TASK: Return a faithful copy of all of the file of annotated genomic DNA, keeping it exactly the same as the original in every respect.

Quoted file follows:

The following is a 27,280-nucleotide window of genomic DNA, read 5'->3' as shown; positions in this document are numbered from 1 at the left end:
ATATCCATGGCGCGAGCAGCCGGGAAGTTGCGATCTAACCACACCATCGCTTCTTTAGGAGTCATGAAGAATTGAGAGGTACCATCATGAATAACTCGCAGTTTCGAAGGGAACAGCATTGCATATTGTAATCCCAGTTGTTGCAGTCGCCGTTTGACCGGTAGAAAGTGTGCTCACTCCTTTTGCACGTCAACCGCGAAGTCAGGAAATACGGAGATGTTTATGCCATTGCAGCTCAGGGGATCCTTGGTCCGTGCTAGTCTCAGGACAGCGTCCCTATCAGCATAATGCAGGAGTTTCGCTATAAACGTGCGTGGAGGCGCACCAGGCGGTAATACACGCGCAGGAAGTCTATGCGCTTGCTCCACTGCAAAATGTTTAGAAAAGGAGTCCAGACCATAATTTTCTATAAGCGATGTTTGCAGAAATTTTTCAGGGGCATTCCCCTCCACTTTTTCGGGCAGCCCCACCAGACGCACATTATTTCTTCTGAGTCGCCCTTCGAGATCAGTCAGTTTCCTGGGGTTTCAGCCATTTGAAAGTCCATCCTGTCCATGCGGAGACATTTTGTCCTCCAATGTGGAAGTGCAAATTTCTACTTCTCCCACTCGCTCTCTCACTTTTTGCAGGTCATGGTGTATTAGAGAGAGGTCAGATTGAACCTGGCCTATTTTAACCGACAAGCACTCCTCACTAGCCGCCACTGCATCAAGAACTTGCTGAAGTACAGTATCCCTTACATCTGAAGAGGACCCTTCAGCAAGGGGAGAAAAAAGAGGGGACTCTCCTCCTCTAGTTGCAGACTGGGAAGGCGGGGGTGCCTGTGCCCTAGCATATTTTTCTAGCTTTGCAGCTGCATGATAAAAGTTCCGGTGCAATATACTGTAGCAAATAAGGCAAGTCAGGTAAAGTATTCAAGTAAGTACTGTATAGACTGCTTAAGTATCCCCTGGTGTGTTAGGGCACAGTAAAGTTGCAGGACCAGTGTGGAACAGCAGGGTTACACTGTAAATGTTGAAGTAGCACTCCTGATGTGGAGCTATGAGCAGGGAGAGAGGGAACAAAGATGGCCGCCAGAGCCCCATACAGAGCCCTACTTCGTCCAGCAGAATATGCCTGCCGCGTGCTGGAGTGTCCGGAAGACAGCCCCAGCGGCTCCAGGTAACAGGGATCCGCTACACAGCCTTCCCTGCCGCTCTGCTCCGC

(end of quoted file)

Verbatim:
The following is a 27,280-nucleotide window of genomic DNA, read 5'->3' as shown; positions in this document are numbered from 1 at the left end:
ATATCCATGGCGCGAGCAGCCGGGAAGTTGCGATCTAACCACACCATCGCTTCTTTAGGAGTCATGAAGAATTGAGAGGTACCATCATGAATAACTCGCAGTTTCGAAGGGAACAGCATTGCATATTGTAATCCCAGTTGTTGCAGTCGCCGTTTGACCGGTAGAAAGTGTGCTCACTCCTTTTGCACGTCAACCGCGAAGTCAGGAAATACGGAGATGTTTATGCCATTGCAGCTCAGGGGATCCTTGGTCCGTGCTAGTCTCAGGACAGCGTCCCTATCAGCATAATGCAGGAGTTTCGCTATAAACGTGCGTGGAGGCGCACCAGGCGGTAATACACGCGCAGGAAGTCTATGCGCTTGCTCCACTGCAAAATGTTTAGAAAAGGAGTCCAGACCATAATTTTCTATAAGCGATGTTTGCAGAAATTTTTCAGGGGCATTCCCCTCCACTTTTTCGGGCAGCCCCACCAGACGCACATTATTTCTTCTGAGTCGCCCTTCGAGATCAGTCAGTTTCCTGGGGTTTCAGCCATTTGAAAGTCCATCCTGTCCATGCGGAGACATTTTGTCCTCCAATGTGGAAGTGCAAATTTCTACTTCTCCCACTCGCTCTCTCACTTTTTGCAGGTCATGGTGTATTAGAGAGAGGTCAGATTGAACCTGGCCTATTTTAACCGACAAGCACTCCTCACTAGCCGCCACTGCATCAAGAACTTGCTGAAGTACAGTATCCCTTACATCTGAAGAGGACCCTTCAGCAAGGGGAGAAAAAAGAGGGGACTCTCCTCCTCTAGTTGCAGACTGGGAAGGCGGGGGTGCCTGTGCCCTAGCATATTTTTCTAGCTTTGCAGCTGCATGATAAAAGTTCCGGTGCAATATACTGTAGCAAATAAGGCAAGTCAGGTAAAGTATTCAAGTAAGTACTGTATAGACTGCTTAAGTATCCCCTGGTGTGTTAGGGCACAGTAAAGTTGCAGGACCAGTGTGGAACAGCAGGGTTACACTGTAAATGTTGAAGTAGCACTCCTGATGTGGAGCTATGAGCAGGGAGAGAGGGAACAAAGATGGCCGCCAGAGCCCCATACAGAGCCCTACTTCGTCCAGCAGAATATGCCTGCCGCGTGCTGGAGTGTCCGGAAGACAGCCCCAGCGGCTCCAGGTAACAGGGATCCGCTACACAGCCTTCCCTGCCGCTCTGCTCCGC